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Re: Re: Designing a webcam video streaming client-server application in Windows

by gaggio (Friar)
on Jan 16, 2004 at 10:08 UTC ( #321765=note: print w/ replies, xml ) Need Help??


in reply to Re: Designing a webcam video streaming client-server application in Windows
in thread Designing a webcam video streaming client-server application in Windows

Hmmmm, thanks but I really would like to avoid using COM objects. I think VFW is the right choice because it works well, it is still supported, and my laptop has a tendency to crash when used with DirectX...

Gaggio


Comment on Re: Re: Designing a webcam video streaming client-server application in Windows
Re: Re: Re: Designing a webcam video streaming client-server application in Windows
by flyingmoose (Priest) on Jan 16, 2004 at 15:08 UTC
    While there is nothing wrong with reinventing a wheel, writing your own video streaming application is a REALLY big wheel.

    While NetMeeting (or the Linux NetMeeting app -- yes I know, you want Windows) may be an unwieldy monster, a lot of time went into making that unwieldy monster. Even if you only have to do 1/10th of that work, it's still a ton of work.

    Have fun, you may make something really popular...but it will take some effort. I would look a little harder at other video conference apps, possibly, and maybe you can find one that works for you.

    I will say that UDP is probably a bad choice. What you want is a TCP/IP system that has some sort of quality-of-service feature (possibly using UDP for timing? who knows), as UDP has a small packet size and (worst of all) ordering is not guaranteed. For important packets, especially ones that set up states for your program, you can't have them being lost either. Consider the size of what you are biting off, and see if it wouldn't be worth your time to just buy a 1 GHz machine for $200 at Walmart.

    that is switch to HTTP transfer and try to transform the application into an Internet Explorer plugin

    This is a probably a very bad idea for video streaming. Not the plugin part, but the HTTP part.

    Also, with the MSIE plugin...there probably aren't a ton of MSIE plugins written in Perl. How much pain are you looking for? As I've said, consider the size of what you are biting off. Simply upgrading the computer or trying something like CUSeeMee may be a better option!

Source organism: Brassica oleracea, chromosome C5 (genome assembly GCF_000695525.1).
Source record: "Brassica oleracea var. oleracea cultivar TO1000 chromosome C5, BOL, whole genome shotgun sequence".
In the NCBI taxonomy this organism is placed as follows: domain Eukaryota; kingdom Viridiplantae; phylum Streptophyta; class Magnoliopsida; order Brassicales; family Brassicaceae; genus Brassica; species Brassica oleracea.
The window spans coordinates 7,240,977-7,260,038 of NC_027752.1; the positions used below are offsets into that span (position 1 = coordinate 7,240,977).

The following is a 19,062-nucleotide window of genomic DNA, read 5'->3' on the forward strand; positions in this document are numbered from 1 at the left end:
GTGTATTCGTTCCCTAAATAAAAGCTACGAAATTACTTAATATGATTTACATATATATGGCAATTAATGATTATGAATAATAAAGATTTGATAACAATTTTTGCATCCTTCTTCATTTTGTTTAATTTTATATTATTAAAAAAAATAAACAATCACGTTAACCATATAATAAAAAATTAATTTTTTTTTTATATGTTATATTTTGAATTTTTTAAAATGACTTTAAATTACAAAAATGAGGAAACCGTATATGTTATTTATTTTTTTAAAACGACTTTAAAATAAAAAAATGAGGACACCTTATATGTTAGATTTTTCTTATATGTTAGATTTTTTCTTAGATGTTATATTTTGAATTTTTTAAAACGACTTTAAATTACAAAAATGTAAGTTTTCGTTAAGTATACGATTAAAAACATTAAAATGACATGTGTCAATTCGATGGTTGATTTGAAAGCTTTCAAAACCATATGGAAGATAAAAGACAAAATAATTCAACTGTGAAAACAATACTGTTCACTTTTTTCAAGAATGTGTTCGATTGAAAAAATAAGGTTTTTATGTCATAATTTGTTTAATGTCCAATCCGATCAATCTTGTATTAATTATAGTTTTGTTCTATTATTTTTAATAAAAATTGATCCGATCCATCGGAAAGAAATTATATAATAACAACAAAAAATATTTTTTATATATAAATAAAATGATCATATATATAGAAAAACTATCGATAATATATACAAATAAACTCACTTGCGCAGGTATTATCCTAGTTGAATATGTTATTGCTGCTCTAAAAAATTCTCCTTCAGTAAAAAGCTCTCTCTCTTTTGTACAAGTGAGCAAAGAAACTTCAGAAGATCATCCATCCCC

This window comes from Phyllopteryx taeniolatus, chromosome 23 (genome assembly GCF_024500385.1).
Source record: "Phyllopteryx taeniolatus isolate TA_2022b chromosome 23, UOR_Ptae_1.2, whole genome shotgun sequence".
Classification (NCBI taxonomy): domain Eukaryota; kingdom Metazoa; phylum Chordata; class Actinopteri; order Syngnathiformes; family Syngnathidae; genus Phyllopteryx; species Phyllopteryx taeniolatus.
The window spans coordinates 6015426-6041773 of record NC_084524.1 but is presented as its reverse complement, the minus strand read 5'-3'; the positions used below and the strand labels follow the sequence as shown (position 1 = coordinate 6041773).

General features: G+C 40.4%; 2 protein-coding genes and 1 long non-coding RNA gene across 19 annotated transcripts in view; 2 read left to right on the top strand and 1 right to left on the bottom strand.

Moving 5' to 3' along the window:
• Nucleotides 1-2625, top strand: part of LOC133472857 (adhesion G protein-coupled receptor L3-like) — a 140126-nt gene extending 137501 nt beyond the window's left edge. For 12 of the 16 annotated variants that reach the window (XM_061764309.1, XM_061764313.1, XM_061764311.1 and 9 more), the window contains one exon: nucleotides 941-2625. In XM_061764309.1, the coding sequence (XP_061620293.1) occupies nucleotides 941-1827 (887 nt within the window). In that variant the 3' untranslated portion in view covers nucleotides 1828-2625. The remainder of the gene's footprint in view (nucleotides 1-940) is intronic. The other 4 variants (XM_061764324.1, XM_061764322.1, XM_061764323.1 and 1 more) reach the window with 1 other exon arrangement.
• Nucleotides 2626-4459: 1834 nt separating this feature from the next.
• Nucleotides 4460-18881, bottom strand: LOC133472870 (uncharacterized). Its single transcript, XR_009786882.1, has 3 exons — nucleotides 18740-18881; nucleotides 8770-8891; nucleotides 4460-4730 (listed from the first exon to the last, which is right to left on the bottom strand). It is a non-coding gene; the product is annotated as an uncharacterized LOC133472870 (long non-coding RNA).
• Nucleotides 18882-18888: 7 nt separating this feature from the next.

I am not trying to discourage you, this would be a fantastic project to work on -- just saying, I don't think it's going to just fall into place and be better than the commercial/open-source apps already in existance. Most of those folks new what they were doing -- the slow down you see *is* because of your processor, not the app. Whatever you get will still be slowed down by the processor, and Perl may be (unfortunately) slower than the stuff they are using.

      Thanks flyingmoose,

      There are some interesting points in your comments.

      You are probably right about transferring through HTTP. I guess that passing through firewalls does not mean HTTP transfer... and obviously would make the protocol much less efficient because of the inherent HTTP overheads. I agree I thought a little fast. But transferring data through port 80 as an IE plugin is still my idea, because when you get executed inside IE you are seen as part of IE by the local firewall so you won't have to explain how to configure the firewall to the users. (Just recall that ICF will be enabled by default in XP SP2.)

      I'd also like to mention that I don't think the processor is the bottleneck in this kind of application and that it is much more probably the network (yep, many users are still having modem connections!)

      Well, thanks anyway!

      Gaggio
      While NetMeeting (or the Linux NetMeeting app -- yes I know, you want Windows) may be an unwieldy monster, a lot of time went into making that unwieldy monster. Even if you only have to do 1/10th of that work, it's still a ton of work.

      Netmeeting uses the H232 protocol, AFAIK, which is beyond horrible, for it needs about a million ports opened, which is a problem for firewalls. The app itself may have nice features, the ports needed is just unworkable for a lot of places. Power to the OP to come up with something better.

      I will say that UDP is probably a bad choice. What you want is a TCP/IP system that has some sort of quality-of-service feature (possibly using UDP for timing? who knows), as UDP has a small packet size and (worst of all) ordering is not guaranteed. For important packets, especially ones that set up states for your program, you can't have them being lost either.

      I beg to differ on this point, for I believe UDP is way better suited for transmission of images, than TCP. The initial connection should probably made through TCP, I agree, but afterwards (the sending of image data) is better suited with UDP. With TCP, all packets will arrive sooner or later, resulting in waiting on the receiving end for TCP to put the packets back in order. With UDP you might get a blur/glitch, but at least the "stream" continues. I believe this is preferable over the waiting time, especially since speed was the "itch" that made the OP consider writing his own app.

      But then again, AFAIK, HTTP utilizes TCP only :( Correct me if I'm wrong on this, please :)

      --
      b10m

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